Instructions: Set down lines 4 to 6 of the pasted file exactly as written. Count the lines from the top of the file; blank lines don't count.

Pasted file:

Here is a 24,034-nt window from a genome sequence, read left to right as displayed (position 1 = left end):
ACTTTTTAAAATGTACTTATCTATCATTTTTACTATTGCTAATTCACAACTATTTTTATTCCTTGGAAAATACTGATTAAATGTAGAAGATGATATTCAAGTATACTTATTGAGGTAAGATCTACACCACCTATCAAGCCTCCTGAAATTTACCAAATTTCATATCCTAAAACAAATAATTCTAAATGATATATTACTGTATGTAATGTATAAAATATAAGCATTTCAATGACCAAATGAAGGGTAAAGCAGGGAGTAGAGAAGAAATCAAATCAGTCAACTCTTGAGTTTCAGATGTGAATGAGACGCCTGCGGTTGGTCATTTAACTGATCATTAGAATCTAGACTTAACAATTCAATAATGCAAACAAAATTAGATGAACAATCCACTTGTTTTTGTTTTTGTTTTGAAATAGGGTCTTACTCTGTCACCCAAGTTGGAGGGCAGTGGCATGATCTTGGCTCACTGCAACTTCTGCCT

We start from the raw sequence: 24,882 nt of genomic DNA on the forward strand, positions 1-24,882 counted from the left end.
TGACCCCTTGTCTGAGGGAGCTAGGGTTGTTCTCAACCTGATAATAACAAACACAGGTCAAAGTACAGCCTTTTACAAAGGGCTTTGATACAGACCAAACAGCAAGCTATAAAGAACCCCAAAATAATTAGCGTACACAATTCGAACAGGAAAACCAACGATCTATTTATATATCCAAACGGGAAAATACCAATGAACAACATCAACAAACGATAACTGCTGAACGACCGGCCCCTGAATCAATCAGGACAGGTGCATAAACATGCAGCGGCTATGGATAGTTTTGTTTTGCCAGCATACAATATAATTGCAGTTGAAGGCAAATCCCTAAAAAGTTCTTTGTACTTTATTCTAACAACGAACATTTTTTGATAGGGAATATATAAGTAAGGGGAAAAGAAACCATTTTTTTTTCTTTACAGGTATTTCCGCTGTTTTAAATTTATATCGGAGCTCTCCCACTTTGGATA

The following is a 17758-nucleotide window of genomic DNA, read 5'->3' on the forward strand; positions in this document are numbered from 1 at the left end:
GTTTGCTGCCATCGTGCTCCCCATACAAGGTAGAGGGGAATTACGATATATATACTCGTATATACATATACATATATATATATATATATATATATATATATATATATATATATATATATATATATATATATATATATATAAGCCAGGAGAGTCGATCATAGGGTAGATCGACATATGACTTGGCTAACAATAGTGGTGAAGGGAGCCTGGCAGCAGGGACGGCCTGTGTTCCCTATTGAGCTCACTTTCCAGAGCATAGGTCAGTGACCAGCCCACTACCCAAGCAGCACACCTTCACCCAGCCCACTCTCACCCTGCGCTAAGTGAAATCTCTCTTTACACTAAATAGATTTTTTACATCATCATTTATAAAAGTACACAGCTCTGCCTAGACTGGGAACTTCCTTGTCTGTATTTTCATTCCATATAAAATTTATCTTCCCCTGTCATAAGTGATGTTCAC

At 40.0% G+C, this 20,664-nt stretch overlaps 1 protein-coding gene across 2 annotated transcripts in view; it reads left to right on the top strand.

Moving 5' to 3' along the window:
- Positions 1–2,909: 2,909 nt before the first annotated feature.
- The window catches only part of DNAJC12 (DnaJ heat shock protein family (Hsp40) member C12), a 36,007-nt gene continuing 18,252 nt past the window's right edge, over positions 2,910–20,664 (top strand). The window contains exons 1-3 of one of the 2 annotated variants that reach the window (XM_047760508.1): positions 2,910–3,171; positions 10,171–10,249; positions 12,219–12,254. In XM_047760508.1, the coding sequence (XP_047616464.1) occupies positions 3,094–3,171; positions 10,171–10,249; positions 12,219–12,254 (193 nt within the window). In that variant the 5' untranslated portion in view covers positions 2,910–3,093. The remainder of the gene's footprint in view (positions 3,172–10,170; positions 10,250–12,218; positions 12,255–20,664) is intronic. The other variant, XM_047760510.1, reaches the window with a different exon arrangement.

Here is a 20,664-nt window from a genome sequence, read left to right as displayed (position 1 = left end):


TGACCCCTTGTCTGAGGGAGCTAGGGTTGTTCTCAACCTGATAATAACAAACACAGGTCAAAGTACAGCCTTTTACAAAGGGCTTTGATACAGACCAAACAGCAAGCTATAAAGAACCCCAAAATAATTAGCGTACACAATTCGAACAGGAAAACCAACGATCTATTTATATATCCAAACGGGAAAATACCAATGAACAACATCAACAAACGATAACTGCTGAACGACCGGCCCCTGAATCAATCAGGACAGGTGCATAAACATGCAGCGGCTATGGATAGTTTTGTTTTGCCAGCATACAATATAATTGCAGTTGAAGGCAAATCCCTAAAAAGTTCTTTGTACTTTATTCTAACAACGAACATTTTTTGATAGGGAATATATAAGTAAGGGGAAAAGAAACCATTTTTTTTTCTTTACAGGTATTTCCGCTGTTTTAAATTTATATCGGAGCTCTCCCACTTTGGATA

The following is a 17758-nucleotide window of genomic DNA, read 5'->3' on the forward strand; positions in this document are numbered from 1 at the left end:
GTTTGCTGCCATCGTGCTCCCCATACAAGGTAGAGGGGAATTACGATATATATACTCGTATATACATATACATATATATATATATATATATATATATATATATATATATATATATATATATATATATATATATATATATAAGCCAGGAGAGTCGATCATAGGGTAGATCGACATATGACTTGGCTAACAATAGTGGTGAAGGGAGCCTGGCAGCAGGGACGGCCTGTGTTCCCTATTGAGCTCACTTTCCAGAGCATAGGTCAGTGACCAGCCCACTACCCAAGCAGCACACCTTCACCCAGCCCACTCTCACCCTGCGCTAAGTGAAATCTCTCTTTACACTAAATAGATTTTTTACATCATCATTTATAAAAGTACACAGCTCTGCCTAGACTGGGAACTTCCTTGTCTGTATTTTCATTCCATATAAAATTTATCTTCCCCTGTCATAAGTGATGTTCAC